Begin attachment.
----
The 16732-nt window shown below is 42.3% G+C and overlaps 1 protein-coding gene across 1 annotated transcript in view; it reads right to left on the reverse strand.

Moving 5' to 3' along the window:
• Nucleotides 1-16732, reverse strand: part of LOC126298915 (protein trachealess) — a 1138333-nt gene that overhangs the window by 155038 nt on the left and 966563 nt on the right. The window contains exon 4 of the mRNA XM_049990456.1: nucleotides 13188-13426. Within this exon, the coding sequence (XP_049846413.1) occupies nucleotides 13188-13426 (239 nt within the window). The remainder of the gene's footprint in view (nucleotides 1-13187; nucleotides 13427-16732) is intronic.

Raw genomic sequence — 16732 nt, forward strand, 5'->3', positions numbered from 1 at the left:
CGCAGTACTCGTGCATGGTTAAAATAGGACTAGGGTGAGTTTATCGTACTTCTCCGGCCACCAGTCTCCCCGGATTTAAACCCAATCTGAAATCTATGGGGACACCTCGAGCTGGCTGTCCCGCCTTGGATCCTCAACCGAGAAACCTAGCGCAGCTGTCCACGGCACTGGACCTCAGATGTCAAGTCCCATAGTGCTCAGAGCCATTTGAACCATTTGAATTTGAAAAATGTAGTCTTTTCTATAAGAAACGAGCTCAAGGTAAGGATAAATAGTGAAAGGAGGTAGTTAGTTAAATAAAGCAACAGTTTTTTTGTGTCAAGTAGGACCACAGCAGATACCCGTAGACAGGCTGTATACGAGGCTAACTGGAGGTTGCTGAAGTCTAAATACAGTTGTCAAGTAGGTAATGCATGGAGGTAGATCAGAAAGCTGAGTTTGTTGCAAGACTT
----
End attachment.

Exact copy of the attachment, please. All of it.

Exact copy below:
The 16732-nt window shown below is 42.3% G+C and overlaps 1 protein-coding gene across 1 annotated transcript in view; it reads right to left on the reverse strand.

Moving 5' to 3' along the window:
• Nucleotides 1-16732, reverse strand: part of LOC126298915 (protein trachealess) — a 1138333-nt gene that overhangs the window by 155038 nt on the left and 966563 nt on the right. The window contains exon 4 of the mRNA XM_049990456.1: nucleotides 13188-13426. Within this exon, the coding sequence (XP_049846413.1) occupies nucleotides 13188-13426 (239 nt within the window). The remainder of the gene's footprint in view (nucleotides 1-13187; nucleotides 13427-16732) is intronic.

Raw genomic sequence — 16732 nt, forward strand, 5'->3', positions numbered from 1 at the left:
CGCAGTACTCGTGCATGGTTAAAATAGGACTAGGGTGAGTTTATCGTACTTCTCCGGCCACCAGTCTCCCCGGATTTAAACCCAATCTGAAATCTATGGGGACACCTCGAGCTGGCTGTCCCGCCTTGGATCCTCAACCGAGAAACCTAGCGCAGCTGTCCACGGCACTGGACCTCAGATGTCAAGTCCCATAGTGCTCAGAGCCATTTGAACCATTTGAATTTGAAAAATGTAGTCTTTTCTATAAGAAACGAGCTCAAGGTAAGGATAAATAGTGAAAGGAGGTAGTTAGTTAAATAAAGCAACAGTTTTTTTGTGTCAAGTAGGACCACAGCAGATACCCGTAGACAGGCTGTATACGAGGCTAACTGGAGGTTGCTGAAGTCTAAATACAGTTGTCAAGTAGGTAATGCATGGAGGTAGATCAGAAAGCTGAGTTTGTTGCAAGACTT